I've been using this since before the "unknown" parameter, so that's kind
of new, and nice to me.
From a server load perspective, I would make the first rule, one that drops
bad files without scanning first, so that really evil vbs, scr, pif, cmd,
files (etc.) can be dropped without having to start a virus scanning
I know that every extension of the new MyDoom virus is immediatly dropped
(actually saved) on my mail server, with the exception of zip, which gets
That has kept my processor load reasonable, even while being pummeled with
I also have a list which allows through safe files, without scanning, but
YMMV with this one. My company uses Lotus Notes, and my Notes servers
perform a second level of virus scanning on all attachments, so this has
not raised any issues yet,
Personally, I would be happy blocking any files with two or more
extensions, and then I can feel kind of safe not scanning gif or txt files,
etc, but I can do that, because I am the only UNIX user in the company, and
I don't send .tar.gz files or the like via email.
| |\ Robert C. Litman \
| | | |
| http://www.rlitman.com |
__| ftp://ftp.rlitman.com |
/\ | |
| | | email@example.com |
| |/ /
<firstname.lastname@example.org To: email@example.com
Subject: RE: [anomy-list]: File exclusion question : Somecompany.com.doc
On Thu, 2004-01-29 at 06:52, Peter Mueller wrote:
> > To the original poster then, I suggest just adding the "\s*$"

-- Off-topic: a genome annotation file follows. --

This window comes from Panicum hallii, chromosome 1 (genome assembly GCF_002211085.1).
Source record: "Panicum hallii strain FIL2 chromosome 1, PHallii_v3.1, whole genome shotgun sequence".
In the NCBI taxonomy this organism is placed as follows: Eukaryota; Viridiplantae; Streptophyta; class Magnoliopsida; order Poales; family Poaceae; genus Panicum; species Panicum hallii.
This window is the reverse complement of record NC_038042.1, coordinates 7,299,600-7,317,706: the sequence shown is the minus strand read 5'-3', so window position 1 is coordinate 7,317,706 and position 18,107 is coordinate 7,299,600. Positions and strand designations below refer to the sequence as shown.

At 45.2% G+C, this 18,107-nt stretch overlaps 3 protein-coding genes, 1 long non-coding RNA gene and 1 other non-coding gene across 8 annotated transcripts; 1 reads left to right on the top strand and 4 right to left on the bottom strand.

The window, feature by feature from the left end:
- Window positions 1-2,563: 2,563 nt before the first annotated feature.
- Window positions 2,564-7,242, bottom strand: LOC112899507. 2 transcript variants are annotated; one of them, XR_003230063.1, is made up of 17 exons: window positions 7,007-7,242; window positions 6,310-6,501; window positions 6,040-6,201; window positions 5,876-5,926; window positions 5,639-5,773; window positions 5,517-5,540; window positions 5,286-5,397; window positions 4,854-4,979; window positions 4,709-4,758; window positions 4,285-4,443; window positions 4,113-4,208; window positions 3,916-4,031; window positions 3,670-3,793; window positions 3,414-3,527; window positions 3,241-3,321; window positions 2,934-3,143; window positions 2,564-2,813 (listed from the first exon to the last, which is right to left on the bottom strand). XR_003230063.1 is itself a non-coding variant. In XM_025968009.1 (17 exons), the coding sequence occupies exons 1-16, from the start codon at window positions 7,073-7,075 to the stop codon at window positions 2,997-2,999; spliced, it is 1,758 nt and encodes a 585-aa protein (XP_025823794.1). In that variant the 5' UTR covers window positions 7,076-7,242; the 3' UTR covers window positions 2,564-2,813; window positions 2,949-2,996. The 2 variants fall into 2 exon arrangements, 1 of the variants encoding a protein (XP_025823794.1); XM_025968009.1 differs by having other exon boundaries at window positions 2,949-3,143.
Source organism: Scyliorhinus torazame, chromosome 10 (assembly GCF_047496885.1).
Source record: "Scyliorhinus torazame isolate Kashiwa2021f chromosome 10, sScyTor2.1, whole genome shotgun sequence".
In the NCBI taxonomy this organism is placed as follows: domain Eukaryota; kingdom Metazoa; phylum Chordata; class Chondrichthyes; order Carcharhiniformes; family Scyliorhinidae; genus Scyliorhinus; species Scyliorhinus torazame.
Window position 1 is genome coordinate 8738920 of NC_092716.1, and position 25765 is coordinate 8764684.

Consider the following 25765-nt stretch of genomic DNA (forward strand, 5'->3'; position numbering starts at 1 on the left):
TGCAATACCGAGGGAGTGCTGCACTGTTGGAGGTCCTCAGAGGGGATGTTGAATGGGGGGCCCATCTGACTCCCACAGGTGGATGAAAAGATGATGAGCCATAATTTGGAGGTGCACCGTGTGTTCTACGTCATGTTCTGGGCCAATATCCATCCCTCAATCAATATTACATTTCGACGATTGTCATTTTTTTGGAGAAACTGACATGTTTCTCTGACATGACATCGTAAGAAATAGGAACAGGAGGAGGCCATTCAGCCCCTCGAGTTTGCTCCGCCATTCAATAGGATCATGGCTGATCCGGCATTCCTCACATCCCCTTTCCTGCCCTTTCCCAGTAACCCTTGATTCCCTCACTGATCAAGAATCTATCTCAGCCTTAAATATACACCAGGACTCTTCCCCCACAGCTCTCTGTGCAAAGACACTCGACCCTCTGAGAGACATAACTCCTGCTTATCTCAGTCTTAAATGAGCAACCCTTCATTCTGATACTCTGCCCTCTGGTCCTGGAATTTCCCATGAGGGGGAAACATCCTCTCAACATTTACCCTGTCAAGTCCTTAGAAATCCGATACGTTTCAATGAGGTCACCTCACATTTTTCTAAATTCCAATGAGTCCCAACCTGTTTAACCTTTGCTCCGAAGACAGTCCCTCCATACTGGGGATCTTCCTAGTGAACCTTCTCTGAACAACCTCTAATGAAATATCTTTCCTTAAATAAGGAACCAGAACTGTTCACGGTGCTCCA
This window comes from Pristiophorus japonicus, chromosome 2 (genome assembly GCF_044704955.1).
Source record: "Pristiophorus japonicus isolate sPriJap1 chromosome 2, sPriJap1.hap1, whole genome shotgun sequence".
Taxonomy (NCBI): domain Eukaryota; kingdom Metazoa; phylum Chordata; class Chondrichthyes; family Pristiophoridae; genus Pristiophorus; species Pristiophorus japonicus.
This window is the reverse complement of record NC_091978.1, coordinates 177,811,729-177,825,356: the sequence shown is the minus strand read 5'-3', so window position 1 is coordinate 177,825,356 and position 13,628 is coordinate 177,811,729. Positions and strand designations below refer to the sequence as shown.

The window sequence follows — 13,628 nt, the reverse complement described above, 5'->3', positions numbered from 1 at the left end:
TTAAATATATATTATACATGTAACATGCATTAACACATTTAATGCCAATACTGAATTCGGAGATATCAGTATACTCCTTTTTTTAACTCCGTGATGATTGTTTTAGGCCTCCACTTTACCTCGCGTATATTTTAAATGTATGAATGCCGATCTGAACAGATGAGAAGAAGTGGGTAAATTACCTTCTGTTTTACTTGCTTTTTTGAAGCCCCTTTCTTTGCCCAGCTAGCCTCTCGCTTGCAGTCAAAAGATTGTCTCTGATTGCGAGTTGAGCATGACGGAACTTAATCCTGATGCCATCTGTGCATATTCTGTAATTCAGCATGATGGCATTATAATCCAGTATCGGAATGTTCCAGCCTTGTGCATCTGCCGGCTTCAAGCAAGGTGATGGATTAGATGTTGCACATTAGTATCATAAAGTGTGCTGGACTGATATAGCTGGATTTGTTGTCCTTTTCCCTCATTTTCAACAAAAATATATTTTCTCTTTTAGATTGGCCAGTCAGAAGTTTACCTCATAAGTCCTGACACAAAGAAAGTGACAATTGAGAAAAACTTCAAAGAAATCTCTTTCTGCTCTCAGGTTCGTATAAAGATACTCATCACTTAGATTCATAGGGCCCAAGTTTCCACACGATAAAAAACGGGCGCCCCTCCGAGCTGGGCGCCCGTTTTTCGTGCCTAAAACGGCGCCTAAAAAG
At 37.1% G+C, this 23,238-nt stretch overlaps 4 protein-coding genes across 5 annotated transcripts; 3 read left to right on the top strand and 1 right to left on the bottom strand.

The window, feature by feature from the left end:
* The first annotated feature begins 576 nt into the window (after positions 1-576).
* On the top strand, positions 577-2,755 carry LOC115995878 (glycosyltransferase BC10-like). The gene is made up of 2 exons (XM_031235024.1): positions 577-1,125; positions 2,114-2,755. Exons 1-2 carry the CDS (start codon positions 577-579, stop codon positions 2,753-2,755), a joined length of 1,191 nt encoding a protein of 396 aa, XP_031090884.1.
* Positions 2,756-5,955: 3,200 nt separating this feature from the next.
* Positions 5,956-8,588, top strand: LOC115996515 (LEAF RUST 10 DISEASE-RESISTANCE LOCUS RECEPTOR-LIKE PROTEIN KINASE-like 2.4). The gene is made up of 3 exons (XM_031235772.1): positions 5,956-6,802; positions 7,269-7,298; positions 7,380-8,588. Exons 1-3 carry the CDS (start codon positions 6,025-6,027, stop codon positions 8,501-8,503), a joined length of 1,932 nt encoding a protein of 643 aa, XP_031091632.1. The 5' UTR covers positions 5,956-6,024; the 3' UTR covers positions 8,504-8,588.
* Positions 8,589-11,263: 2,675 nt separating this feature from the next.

> > to the end
> > of file_list_2. Then your first rule will still catch
> > dangerous "middle
> > extensions".
> So something like..
> # Outlook Calender appointments
> file_list_2 += |ics
> # Source code:
> file_list_2 += |[ch](pp|\+\+)?|s|inc|asm|patch|java|php\d?|jsp|bas)
> # Allow documents with some silly extensions through, e.g.
> File_list_2 += |\s*$
Remove that "pipe" and then you'll have what I meant.
e.g. file_list_2 += \s*$
> file_list_2_policy = accept
> file_list_2_scanner = 0
> > Perhaps it's then also worthwhile to add a double and/or triple
> > extension rule.
> File_list_2 += |\s*$\s*$\s*$ ?
You want to catch filenames with three dots in then, so it would be more
file_list_3 = \..*\..*\.
file_list_3_scanner = 0
file_list_3_policy = save
A safer way to order things might be:
list 1: virus scanner - drop/save infections, otherwise unknown
list 2: triple extension - drop/save attachment
list 3: allow known good extensions (e.g. ".doc", etc)
list 4: drop/save undesirable attachments (".exe", ".pif", etc.)
Here's a basic rule set that might work (untested, extension lists
file_list_rules = 4
file_list_policy = defang
# List 1 - everything goes through the virus scanner
file_list_1 = .*
file_list_1_policy = unknown:save:save:save
# List 2 - triple extensions considered dangerous
file_list_2 = \..*\..*\.
file_list_2_scanner = 0
file_list_2_policy = save
# List 3 - explicitly allowed extensions (at end of filename)
file_list_3 = (?i)\.(doc|xls|txt|html?)\s*$
file_list_3_scanner = 0
file_list_3_policy = accept
# List 4 - dangerous file extensions (not always at the end of the name)
file_list_4 = (?i)\.(exe|pif|bat|cmd)\s*
file_list_4_scanner = 0
file_list_4_policy = save
Can anyone see potential problems with a setup like this?